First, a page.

Last week Warren Ellis’s serialized novella Normal wrapped up. It was an absolute blast, and one of the best things I’ve read all summer.
Serializing this story was really effective. Every chapter gave you a little bit more, kept on asking new questions, and ended with a need to find out more. I haven’t taken the time to sit down and read it all in one go, but I’d bet it works as a tight concise thriller. It’s only four chapters, and doesn’t wander very far.
Ellis quickly builds the world of Normal, a facility for futurists who have gone mad. It’s an asylum full of the rightfully paranoid, a perfect setting for a locked room mystery. A lot of exposition is needed at the start, but it’s all doled out by wonderfully setting the scene and introducing us to the ensemble.
It’s a perfect story to read in the summer of 2016. The whole election season has made me want to reread Ellis’s stupendous Transmetropolitian. But while Transmet’s political vigor feels very relevant to current events, it’s still a gonzo science fiction story set in a far future. The remarkable thing about Normal is that it’s set now, and all of the technological advances seems horrifyingly plausible, something that believably exists that we just haven’t heard about yet.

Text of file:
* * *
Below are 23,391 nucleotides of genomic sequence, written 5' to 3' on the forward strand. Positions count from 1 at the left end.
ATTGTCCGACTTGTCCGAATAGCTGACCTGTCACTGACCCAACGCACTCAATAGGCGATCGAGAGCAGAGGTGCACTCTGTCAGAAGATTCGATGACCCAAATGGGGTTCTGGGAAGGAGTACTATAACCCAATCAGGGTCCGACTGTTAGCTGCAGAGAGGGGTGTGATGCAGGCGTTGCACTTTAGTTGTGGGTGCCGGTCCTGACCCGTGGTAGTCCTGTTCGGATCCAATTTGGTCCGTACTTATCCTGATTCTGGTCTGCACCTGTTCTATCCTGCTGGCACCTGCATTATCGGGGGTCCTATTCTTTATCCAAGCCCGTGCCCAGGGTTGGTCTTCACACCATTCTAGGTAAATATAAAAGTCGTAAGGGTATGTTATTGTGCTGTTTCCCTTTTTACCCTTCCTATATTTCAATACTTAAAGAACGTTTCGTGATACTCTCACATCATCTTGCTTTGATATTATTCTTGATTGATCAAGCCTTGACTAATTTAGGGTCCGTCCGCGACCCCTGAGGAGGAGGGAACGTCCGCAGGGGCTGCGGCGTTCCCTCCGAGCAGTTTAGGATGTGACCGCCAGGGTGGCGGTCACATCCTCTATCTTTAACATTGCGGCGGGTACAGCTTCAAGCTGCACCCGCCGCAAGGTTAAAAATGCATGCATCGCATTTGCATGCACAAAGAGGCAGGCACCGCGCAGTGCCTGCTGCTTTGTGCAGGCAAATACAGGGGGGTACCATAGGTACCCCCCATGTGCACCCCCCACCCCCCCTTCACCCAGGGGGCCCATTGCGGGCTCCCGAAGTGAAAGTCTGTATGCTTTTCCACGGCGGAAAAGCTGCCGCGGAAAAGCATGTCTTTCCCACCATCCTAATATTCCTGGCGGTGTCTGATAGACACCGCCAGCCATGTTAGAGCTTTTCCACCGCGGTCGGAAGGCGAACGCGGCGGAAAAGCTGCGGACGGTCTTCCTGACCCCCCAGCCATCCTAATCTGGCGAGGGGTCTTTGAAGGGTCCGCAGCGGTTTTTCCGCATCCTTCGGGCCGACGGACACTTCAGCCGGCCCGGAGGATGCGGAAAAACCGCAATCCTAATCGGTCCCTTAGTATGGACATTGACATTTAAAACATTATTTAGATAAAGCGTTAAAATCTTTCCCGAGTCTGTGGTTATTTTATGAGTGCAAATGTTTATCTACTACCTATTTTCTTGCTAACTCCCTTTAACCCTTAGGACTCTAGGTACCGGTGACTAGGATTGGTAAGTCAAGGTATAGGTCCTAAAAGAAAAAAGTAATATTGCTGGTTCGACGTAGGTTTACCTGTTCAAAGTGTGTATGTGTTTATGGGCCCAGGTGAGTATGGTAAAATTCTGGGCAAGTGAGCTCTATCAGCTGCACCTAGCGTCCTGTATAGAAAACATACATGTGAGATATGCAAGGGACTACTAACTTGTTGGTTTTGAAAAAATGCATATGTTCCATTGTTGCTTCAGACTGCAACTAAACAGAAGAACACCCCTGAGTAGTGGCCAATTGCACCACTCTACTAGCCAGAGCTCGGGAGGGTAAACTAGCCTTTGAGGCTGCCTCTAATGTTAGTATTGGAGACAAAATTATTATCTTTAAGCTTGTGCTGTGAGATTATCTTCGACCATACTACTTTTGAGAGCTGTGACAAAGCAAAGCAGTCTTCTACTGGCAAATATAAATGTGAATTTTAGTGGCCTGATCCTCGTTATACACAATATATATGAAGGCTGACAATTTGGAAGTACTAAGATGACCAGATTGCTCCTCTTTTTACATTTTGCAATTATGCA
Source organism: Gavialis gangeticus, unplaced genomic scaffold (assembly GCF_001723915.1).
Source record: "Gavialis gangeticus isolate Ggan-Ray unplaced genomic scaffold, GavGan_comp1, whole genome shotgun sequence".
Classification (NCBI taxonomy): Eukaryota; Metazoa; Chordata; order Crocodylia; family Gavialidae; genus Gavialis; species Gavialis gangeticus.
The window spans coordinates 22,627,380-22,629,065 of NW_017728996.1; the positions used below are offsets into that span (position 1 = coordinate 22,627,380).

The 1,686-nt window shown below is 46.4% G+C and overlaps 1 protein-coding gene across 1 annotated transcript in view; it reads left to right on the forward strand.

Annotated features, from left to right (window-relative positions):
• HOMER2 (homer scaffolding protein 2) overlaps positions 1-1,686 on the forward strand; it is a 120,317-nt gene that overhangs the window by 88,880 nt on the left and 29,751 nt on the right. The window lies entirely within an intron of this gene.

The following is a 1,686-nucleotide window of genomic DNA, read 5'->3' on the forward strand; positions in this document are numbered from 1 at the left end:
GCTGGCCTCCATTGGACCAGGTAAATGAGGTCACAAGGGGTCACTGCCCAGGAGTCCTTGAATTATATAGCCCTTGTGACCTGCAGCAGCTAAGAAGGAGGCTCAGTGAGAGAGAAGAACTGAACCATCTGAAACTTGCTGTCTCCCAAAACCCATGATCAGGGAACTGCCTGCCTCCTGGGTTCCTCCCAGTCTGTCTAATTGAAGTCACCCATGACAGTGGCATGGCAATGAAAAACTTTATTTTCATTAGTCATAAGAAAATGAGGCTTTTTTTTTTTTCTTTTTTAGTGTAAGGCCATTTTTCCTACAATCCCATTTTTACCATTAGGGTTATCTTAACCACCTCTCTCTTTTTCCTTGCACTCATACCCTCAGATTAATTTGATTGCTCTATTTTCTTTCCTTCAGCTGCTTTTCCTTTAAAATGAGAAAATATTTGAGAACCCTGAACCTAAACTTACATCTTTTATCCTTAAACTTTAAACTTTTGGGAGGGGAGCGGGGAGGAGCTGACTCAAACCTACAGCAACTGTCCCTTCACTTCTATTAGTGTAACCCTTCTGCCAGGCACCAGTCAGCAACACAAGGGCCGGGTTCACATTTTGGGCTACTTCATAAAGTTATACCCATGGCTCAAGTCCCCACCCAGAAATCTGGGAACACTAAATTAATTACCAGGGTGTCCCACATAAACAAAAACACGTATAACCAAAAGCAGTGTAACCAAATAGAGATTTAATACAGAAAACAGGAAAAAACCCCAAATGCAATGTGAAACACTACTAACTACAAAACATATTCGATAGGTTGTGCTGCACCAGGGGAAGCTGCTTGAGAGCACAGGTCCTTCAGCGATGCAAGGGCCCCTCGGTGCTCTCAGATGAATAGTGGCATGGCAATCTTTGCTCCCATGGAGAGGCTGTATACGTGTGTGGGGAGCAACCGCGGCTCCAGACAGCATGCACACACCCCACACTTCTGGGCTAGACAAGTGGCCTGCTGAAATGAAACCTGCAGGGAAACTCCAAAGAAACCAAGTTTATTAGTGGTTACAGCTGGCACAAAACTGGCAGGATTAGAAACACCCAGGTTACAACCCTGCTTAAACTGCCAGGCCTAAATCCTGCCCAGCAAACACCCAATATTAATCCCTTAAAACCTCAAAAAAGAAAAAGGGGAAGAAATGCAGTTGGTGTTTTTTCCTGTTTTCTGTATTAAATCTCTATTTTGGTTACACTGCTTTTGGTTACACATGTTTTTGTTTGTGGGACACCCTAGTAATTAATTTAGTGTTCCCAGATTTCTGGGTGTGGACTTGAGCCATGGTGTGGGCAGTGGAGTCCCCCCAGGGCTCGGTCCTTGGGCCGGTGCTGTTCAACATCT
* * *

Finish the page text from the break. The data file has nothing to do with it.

That uncertainty and fear is at the root of Normal’s broken futurists. The world is terrifying, so what is anyone one going to do about it? And if the world is terrifying now, it’s only going to be more so later on. So what is there to do?
Drink your juice, take your pills, try to live in the world? Or break apart, try to skip to the ending? But if that doesn’t work, if the machine of modernity is too big to allow early exits? I don’t know, and Ellis doesn’t give an answer.
But he is asking those questions, and facing those fears, and his characters aren’t giving up. They might be crazy, this world might have damaged them in remarkable ways, but they’re still trying to solve problems in their weird ways. That’s comforting on some level. Or at least I’m going to hold onto that.